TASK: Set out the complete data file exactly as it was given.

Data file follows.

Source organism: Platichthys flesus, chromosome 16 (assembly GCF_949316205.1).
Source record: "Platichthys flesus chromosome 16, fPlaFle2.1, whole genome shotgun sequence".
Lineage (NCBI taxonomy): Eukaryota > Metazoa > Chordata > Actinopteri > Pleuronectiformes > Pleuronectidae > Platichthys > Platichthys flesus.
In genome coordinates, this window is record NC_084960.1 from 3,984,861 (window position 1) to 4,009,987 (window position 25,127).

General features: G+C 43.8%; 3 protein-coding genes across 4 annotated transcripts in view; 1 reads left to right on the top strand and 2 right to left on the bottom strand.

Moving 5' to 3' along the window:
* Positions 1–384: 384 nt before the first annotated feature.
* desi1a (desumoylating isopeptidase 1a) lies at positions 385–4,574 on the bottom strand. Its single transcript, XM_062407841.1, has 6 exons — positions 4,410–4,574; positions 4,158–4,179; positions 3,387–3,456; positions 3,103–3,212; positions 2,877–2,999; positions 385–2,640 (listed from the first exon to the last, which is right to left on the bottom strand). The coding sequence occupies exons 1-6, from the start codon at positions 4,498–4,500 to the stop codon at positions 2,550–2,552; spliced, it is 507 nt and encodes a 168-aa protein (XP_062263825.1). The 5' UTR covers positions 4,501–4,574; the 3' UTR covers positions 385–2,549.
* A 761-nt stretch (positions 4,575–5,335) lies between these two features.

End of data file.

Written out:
Source organism: Platichthys flesus, chromosome 16 (assembly GCF_949316205.1).
Source record: "Platichthys flesus chromosome 16, fPlaFle2.1, whole genome shotgun sequence".
Lineage (NCBI taxonomy): Eukaryota > Metazoa > Chordata > Actinopteri > Pleuronectiformes > Pleuronectidae > Platichthys > Platichthys flesus.
In genome coordinates, this window is record NC_084960.1 from 3,984,861 (window position 1) to 4,009,987 (window position 25,127).

General features: G+C 43.8%; 3 protein-coding genes across 4 annotated transcripts in view; 1 reads left to right on the top strand and 2 right to left on the bottom strand.

Moving 5' to 3' along the window:
* Positions 1–384: 384 nt before the first annotated feature.
* desi1a (desumoylating isopeptidase 1a) lies at positions 385–4,574 on the bottom strand. Its single transcript, XM_062407841.1, has 6 exons — positions 4,410–4,574; positions 4,158–4,179; positions 3,387–3,456; positions 3,103–3,212; positions 2,877–2,999; positions 385–2,640 (listed from the first exon to the last, which is right to left on the bottom strand). The coding sequence occupies exons 1-6, from the start codon at positions 4,498–4,500 to the stop codon at positions 2,550–2,552; spliced, it is 507 nt and encodes a 168-aa protein (XP_062263825.1). The 5' UTR covers positions 4,501–4,574; the 3' UTR covers positions 385–2,549.
* A 761-nt stretch (positions 4,575–5,335) lies between these two features.